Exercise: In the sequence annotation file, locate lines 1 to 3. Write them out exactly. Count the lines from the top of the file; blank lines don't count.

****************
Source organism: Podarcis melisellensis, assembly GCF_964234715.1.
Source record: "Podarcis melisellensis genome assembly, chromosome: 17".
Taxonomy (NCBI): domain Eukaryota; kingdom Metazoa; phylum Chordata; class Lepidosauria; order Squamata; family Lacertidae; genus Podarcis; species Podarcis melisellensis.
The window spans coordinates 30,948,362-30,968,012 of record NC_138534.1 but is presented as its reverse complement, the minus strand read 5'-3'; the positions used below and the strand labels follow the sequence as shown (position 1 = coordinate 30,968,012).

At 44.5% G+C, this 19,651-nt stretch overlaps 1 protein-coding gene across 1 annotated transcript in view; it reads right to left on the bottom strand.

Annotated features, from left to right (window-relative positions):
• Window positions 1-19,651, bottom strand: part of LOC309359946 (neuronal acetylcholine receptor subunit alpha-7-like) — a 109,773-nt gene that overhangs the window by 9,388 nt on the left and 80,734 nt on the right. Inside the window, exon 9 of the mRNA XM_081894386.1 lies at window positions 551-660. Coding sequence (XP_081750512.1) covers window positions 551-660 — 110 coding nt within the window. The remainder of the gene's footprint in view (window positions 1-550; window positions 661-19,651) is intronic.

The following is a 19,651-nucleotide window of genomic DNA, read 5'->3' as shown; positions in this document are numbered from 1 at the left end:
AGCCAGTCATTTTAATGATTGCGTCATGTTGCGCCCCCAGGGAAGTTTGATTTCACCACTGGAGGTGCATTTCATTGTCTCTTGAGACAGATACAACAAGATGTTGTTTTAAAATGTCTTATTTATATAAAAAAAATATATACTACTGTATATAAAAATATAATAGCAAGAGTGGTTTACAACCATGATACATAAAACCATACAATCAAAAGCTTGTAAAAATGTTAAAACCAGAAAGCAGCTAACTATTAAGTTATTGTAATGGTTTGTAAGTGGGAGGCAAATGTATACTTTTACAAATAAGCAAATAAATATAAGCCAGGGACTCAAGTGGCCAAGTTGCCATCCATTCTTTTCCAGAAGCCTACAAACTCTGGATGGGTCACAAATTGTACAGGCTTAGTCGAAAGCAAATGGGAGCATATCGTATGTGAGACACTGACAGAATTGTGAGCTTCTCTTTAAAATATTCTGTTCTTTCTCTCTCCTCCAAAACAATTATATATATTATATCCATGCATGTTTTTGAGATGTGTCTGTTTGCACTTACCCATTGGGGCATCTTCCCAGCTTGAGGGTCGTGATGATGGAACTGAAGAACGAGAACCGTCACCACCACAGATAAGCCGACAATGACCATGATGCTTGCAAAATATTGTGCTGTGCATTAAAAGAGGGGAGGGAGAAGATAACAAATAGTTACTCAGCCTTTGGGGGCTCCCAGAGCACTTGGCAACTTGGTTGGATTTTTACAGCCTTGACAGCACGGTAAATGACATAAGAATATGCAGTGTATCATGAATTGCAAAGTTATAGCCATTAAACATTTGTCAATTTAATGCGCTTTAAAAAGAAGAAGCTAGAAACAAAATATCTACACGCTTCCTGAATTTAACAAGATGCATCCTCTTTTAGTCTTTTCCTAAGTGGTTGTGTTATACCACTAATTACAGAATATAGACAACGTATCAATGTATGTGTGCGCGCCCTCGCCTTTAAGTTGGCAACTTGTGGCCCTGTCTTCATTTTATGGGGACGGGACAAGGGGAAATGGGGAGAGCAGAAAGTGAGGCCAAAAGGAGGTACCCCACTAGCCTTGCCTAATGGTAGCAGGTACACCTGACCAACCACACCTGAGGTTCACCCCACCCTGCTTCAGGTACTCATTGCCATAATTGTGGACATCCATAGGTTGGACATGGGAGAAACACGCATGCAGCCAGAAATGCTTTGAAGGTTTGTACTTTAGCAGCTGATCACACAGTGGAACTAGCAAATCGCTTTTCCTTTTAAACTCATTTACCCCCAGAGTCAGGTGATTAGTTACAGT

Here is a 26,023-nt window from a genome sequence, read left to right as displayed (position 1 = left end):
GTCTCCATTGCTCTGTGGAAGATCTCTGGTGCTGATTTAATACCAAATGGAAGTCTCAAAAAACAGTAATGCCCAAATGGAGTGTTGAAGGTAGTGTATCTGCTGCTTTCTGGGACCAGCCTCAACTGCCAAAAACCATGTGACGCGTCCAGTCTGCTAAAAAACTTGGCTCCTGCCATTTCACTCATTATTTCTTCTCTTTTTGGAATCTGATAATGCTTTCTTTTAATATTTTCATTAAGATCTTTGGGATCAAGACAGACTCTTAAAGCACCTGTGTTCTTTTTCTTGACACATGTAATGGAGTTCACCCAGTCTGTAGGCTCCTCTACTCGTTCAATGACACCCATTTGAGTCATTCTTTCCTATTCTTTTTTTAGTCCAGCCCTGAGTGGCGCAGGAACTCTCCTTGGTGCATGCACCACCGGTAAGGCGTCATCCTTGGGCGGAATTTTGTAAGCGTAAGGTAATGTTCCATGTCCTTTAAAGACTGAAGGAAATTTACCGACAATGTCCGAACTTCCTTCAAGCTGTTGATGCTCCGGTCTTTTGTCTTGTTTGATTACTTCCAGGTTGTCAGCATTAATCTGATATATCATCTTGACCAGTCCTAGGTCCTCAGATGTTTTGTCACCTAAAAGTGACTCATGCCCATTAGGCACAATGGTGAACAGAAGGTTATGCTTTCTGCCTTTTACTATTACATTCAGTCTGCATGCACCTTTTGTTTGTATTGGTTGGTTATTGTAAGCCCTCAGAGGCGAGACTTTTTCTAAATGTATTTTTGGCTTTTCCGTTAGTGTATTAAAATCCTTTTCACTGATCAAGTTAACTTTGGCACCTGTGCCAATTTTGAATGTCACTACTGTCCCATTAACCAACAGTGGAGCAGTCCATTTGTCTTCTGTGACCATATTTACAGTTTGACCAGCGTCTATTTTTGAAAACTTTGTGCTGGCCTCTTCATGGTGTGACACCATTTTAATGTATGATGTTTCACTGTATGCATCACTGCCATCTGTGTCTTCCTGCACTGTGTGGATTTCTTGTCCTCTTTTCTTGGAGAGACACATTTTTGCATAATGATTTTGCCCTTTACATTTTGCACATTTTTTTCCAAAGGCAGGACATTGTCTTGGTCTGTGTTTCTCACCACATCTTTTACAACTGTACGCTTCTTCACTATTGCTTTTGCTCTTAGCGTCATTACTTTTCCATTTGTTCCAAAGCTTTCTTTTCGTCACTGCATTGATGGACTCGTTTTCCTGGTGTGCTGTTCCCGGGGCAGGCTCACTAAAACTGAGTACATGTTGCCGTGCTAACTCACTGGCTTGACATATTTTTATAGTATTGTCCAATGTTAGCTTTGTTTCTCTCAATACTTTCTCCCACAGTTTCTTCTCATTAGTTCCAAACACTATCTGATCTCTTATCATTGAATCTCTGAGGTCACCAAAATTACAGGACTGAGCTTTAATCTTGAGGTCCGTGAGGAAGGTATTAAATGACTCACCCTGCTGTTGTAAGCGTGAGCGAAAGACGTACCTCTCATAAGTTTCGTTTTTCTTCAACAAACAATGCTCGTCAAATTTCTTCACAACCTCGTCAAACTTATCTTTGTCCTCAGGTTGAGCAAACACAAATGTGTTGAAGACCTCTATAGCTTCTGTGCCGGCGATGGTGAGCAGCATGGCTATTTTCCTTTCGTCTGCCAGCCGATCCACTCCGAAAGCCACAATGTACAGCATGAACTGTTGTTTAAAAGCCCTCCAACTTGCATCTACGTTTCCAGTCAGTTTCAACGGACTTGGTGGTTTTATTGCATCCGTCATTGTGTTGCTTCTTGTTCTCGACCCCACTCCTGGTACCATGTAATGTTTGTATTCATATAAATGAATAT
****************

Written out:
Source organism: Podarcis melisellensis, assembly GCF_964234715.1.
Source record: "Podarcis melisellensis genome assembly, chromosome: 17".
Taxonomy (NCBI): domain Eukaryota; kingdom Metazoa; phylum Chordata; class Lepidosauria; order Squamata; family Lacertidae; genus Podarcis; species Podarcis melisellensis.